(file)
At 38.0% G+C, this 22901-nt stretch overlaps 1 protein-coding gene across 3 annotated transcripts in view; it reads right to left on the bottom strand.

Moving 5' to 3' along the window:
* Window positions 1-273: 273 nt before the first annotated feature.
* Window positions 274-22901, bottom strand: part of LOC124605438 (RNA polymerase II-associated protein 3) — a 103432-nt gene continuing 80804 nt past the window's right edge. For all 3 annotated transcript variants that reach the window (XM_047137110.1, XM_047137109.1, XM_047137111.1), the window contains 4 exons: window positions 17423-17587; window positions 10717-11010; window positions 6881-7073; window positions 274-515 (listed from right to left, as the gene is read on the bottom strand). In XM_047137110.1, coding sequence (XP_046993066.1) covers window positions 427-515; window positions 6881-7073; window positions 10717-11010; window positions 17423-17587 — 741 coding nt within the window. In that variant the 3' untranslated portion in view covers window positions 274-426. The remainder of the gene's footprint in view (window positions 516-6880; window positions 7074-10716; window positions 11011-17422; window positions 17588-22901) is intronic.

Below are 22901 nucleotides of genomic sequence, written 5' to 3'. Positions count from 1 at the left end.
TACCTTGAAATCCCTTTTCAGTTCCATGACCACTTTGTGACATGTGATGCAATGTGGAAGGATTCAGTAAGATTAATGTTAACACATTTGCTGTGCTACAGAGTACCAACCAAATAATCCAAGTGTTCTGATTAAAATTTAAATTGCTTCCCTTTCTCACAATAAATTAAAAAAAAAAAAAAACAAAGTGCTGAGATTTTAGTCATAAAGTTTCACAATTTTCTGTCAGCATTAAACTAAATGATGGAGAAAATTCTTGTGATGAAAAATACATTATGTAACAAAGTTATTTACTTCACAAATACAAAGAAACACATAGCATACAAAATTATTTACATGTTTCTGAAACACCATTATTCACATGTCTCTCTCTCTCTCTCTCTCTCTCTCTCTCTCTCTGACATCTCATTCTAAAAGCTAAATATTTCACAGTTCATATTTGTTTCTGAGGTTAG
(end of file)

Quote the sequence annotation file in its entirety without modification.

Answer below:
At 38.0% G+C, this 22901-nt stretch overlaps 1 protein-coding gene across 3 annotated transcripts in view; it reads right to left on the bottom strand.

Moving 5' to 3' along the window:
* Window positions 1-273: 273 nt before the first annotated feature.
* Window positions 274-22901, bottom strand: part of LOC124605438 (RNA polymerase II-associated protein 3) — a 103432-nt gene continuing 80804 nt past the window's right edge. For all 3 annotated transcript variants that reach the window (XM_047137110.1, XM_047137109.1, XM_047137111.1), the window contains 4 exons: window positions 17423-17587; window positions 10717-11010; window positions 6881-7073; window positions 274-515 (listed from right to left, as the gene is read on the bottom strand). In XM_047137110.1, coding sequence (XP_046993066.1) covers window positions 427-515; window positions 6881-7073; window positions 10717-11010; window positions 17423-17587 — 741 coding nt within the window. In that variant the 3' untranslated portion in view covers window positions 274-426. The remainder of the gene's footprint in view (window positions 516-6880; window positions 7074-10716; window positions 11011-17422; window positions 17588-22901) is intronic.

Below are 22901 nucleotides of genomic sequence, written 5' to 3'. Positions count from 1 at the left end.
TACCTTGAAATCCCTTTTCAGTTCCATGACCACTTTGTGACATGTGATGCAATGTGGAAGGATTCAGTAAGATTAATGTTAACACATTTGCTGTGCTACAGAGTACCAACCAAATAATCCAAGTGTTCTGATTAAAATTTAAATTGCTTCCCTTTCTCACAATAAATTAAAAAAAAAAAAAAACAAAGTGCTGAGATTTTAGTCATAAAGTTTCACAATTTTCTGTCAGCATTAAACTAAATGATGGAGAAAATTCTTGTGATGAAAAATACATTATGTAACAAAGTTATTTACTTCACAAATACAAAGAAACACATAGCATACAAAATTATTTACATGTTTCTGAAACACCATTATTCACATGTCTCTCTCTCTCTCTCTCTCTCTCTCTCTCTCTCTGACATCTCATTCTAAAAGCTAAATATTTCACAGTTCATATTTGTTTCTGAGGTTAG